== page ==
Communicating science to Journalists and the layman

Research shows that science, technology, and innovation (STI) are entwined in the sense that they have to do with a lot of thinking, research work, and above all, the mind. BINTA SHAMA reports.

The importance of communicating science effectively is to be able to transmit the entirety of the message from the scientist to the general group which could make the receiver find it interesting and in other words, lead to negotiating the actual goal behind the message and in turn, lead to national development.

On the other hand, science is said to be increasingly interdisciplinary, with the ability to communicate more effectively across disciplines to foster collaboration and innovation. Thus, scientists being able to communicate the relevance and impact of their ideas and discoveries could enhance them the ability to secure funding or patronage.

Communicating science to journalists and the layman

Recently, the Nasarawa State University (NSU), Keffi, held its II International Conference on Science Communication and Development in Africa with the theme: Humanising Science; ‘optimising innovation and communication for development in Africa’, in collaboration with Makerere University, Uganda in Abuja.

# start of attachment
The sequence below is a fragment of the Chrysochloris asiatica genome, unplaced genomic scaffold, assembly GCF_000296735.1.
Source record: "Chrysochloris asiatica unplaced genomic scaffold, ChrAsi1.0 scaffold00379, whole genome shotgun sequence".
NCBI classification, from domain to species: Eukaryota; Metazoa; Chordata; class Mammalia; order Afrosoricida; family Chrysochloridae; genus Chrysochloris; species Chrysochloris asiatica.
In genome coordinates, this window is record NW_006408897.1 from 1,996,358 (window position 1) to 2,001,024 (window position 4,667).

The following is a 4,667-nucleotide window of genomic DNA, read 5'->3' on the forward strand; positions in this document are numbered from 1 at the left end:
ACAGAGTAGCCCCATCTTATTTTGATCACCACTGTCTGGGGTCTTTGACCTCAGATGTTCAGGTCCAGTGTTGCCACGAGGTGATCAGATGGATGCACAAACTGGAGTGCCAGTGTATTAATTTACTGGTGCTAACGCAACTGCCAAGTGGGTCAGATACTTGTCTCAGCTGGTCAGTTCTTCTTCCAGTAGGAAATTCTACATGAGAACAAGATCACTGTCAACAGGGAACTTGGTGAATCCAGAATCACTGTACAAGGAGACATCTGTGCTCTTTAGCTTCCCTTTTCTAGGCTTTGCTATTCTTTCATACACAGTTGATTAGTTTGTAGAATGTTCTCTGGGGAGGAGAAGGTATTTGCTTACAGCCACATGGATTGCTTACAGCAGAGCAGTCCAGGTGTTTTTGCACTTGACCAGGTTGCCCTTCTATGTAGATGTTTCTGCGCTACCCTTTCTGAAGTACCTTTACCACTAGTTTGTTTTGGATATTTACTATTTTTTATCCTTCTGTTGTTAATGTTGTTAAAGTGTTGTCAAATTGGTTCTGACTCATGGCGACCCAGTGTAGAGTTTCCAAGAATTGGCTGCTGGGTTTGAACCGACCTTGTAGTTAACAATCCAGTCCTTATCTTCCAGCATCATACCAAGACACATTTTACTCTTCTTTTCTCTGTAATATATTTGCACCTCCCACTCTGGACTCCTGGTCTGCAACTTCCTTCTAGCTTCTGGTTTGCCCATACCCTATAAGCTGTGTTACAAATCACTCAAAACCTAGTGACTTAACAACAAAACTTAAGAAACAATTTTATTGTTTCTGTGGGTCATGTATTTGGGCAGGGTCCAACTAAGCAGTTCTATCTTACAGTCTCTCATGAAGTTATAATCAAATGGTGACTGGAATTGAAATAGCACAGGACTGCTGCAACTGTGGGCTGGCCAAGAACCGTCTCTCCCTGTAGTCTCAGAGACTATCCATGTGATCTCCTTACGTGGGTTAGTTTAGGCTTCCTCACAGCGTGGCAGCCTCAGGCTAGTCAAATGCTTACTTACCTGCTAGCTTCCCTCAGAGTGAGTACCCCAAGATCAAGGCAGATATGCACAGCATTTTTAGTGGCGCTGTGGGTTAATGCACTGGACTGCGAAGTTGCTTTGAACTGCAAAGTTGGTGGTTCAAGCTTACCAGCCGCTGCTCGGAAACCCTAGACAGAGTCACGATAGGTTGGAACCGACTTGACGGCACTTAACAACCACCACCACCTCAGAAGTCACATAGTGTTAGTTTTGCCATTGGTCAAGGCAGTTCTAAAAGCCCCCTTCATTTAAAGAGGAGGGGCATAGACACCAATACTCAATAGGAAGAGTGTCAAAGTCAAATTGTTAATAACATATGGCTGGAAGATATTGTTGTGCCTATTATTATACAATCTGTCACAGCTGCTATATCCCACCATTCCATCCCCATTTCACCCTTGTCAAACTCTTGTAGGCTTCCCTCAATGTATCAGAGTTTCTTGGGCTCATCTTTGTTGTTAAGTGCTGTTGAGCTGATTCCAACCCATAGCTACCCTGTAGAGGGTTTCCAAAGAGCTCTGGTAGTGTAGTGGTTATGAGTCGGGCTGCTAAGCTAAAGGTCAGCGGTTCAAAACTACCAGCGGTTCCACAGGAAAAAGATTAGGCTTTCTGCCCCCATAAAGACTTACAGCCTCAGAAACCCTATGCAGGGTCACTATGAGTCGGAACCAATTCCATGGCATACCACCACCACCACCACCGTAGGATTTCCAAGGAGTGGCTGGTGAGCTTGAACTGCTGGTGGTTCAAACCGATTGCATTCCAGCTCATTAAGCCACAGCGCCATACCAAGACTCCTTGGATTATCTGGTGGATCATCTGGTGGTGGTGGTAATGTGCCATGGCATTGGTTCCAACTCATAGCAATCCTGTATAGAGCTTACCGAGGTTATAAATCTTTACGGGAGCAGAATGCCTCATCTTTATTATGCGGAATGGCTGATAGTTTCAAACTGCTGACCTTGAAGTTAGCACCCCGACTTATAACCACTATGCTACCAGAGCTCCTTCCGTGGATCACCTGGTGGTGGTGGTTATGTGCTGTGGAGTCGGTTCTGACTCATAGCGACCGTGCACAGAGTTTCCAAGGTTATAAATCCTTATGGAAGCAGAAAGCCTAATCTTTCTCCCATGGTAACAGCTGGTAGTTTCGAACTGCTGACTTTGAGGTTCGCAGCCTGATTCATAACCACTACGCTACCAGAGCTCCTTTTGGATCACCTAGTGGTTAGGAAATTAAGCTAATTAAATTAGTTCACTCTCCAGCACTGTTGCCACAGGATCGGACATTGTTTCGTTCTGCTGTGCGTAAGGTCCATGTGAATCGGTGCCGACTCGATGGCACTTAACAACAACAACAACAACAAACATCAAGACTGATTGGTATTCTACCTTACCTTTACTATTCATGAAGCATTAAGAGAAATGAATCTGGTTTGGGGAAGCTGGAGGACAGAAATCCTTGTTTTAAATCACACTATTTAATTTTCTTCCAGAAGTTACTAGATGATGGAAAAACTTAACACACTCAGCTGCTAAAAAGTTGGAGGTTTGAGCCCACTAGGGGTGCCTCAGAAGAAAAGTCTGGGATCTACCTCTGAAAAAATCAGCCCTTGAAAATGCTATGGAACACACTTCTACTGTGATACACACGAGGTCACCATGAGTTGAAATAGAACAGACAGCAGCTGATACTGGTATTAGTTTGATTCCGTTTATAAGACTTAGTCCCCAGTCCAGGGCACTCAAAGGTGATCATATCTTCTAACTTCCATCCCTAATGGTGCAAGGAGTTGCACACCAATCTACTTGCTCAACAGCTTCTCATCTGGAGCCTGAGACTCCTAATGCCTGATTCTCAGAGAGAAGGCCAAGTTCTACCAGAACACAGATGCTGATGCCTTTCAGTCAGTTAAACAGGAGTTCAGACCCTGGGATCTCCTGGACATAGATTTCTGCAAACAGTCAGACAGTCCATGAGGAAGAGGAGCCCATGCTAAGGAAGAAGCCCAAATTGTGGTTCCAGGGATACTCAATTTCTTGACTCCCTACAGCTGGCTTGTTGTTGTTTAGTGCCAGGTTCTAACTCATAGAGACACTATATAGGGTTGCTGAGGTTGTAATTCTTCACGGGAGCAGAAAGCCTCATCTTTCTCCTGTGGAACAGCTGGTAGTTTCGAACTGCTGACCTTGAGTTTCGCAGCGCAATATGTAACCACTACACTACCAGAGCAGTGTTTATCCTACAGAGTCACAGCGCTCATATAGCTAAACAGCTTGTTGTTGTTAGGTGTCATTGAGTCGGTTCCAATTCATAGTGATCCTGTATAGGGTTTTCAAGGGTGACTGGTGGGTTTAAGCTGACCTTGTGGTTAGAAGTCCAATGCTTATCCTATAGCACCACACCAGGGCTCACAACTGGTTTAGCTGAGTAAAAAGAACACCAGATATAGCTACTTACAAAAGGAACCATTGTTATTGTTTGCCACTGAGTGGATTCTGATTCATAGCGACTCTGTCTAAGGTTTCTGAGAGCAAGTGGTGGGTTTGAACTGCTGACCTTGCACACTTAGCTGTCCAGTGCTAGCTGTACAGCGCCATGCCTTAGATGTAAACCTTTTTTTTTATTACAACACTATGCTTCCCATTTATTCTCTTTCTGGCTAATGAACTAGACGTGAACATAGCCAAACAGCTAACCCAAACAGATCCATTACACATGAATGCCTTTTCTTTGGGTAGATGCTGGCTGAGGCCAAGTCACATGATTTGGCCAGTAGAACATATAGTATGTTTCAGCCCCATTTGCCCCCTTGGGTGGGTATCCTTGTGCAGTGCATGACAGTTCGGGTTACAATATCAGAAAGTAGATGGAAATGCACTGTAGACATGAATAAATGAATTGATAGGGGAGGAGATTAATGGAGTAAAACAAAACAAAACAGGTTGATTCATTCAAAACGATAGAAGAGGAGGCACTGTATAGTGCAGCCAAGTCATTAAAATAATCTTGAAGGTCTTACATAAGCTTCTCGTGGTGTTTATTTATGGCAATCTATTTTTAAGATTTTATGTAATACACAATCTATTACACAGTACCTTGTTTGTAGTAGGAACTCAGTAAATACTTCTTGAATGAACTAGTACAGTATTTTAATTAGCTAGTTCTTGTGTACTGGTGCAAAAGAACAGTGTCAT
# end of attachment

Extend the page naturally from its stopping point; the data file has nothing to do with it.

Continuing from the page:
The objective, is to bring African- scientists, academia, journalists on a dialogue to have a better understanding of the importance of STI which includes developments of capacity of scientists to leverage communication channels to disseminate information about their scientific innovations and technology in line with the desire to build a 21st century university that response to felt needs of its own community and nation by these scientists.

According to the vice-chancellor NSU, Professor Suleiman Bala Mohammed said that effective communication is a major problem in Africa compared to other contemporary countries.